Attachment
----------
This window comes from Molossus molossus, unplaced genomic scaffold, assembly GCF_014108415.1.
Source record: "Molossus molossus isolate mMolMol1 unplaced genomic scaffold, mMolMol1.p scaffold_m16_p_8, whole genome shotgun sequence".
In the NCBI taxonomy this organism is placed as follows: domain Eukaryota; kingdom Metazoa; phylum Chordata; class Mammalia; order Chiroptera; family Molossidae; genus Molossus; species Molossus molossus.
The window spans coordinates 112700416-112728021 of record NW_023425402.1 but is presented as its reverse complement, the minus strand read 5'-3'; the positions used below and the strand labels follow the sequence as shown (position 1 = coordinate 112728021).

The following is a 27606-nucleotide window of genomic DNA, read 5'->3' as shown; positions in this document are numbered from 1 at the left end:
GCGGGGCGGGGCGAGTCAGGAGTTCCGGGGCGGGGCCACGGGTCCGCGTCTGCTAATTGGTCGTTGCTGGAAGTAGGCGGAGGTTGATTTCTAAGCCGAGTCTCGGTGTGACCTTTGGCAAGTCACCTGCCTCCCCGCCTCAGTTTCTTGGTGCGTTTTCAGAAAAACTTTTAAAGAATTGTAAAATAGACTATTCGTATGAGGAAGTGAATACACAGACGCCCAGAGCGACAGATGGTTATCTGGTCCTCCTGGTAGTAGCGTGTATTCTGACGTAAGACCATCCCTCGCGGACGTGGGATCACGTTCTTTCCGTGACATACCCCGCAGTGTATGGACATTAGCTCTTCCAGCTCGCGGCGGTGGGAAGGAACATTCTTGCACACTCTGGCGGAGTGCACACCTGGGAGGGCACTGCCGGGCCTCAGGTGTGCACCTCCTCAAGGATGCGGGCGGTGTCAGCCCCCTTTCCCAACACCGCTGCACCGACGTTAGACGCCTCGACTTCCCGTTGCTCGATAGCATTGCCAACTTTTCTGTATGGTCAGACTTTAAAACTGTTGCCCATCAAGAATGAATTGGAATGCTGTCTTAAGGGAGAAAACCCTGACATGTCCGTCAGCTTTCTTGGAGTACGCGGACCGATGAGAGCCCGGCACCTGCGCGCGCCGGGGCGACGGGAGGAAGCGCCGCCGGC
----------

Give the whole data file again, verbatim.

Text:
This window comes from Molossus molossus, unplaced genomic scaffold, assembly GCF_014108415.1.
Source record: "Molossus molossus isolate mMolMol1 unplaced genomic scaffold, mMolMol1.p scaffold_m16_p_8, whole genome shotgun sequence".
In the NCBI taxonomy this organism is placed as follows: domain Eukaryota; kingdom Metazoa; phylum Chordata; class Mammalia; order Chiroptera; family Molossidae; genus Molossus; species Molossus molossus.
The window spans coordinates 112700416-112728021 of record NW_023425402.1 but is presented as its reverse complement, the minus strand read 5'-3'; the positions used below and the strand labels follow the sequence as shown (position 1 = coordinate 112728021).

The following is a 27606-nucleotide window of genomic DNA, read 5'->3' as shown; positions in this document are numbered from 1 at the left end:
GCGGGGCGGGGCGAGTCAGGAGTTCCGGGGCGGGGCCACGGGTCCGCGTCTGCTAATTGGTCGTTGCTGGAAGTAGGCGGAGGTTGATTTCTAAGCCGAGTCTCGGTGTGACCTTTGGCAAGTCACCTGCCTCCCCGCCTCAGTTTCTTGGTGCGTTTTCAGAAAAACTTTTAAAGAATTGTAAAATAGACTATTCGTATGAGGAAGTGAATACACAGACGCCCAGAGCGACAGATGGTTATCTGGTCCTCCTGGTAGTAGCGTGTATTCTGACGTAAGACCATCCCTCGCGGACGTGGGATCACGTTCTTTCCGTGACATACCCCGCAGTGTATGGACATTAGCTCTTCCAGCTCGCGGCGGTGGGAAGGAACATTCTTGCACACTCTGGCGGAGTGCACACCTGGGAGGGCACTGCCGGGCCTCAGGTGTGCACCTCCTCAAGGATGCGGGCGGTGTCAGCCCCCTTTCCCAACACCGCTGCACCGACGTTAGACGCCTCGACTTCCCGTTGCTCGATAGCATTGCCAACTTTTCTGTATGGTCAGACTTTAAAACTGTTGCCCATCAAGAATGAATTGGAATGCTGTCTTAAGGGAGAAAACCCTGACATGTCCGTCAGCTTTCTTGGAGTACGCGGACCGATGAGAGCCCGGCACCTGCGCGCGCCGGGGCGACGGGAGGAAGCGCCGCCGGC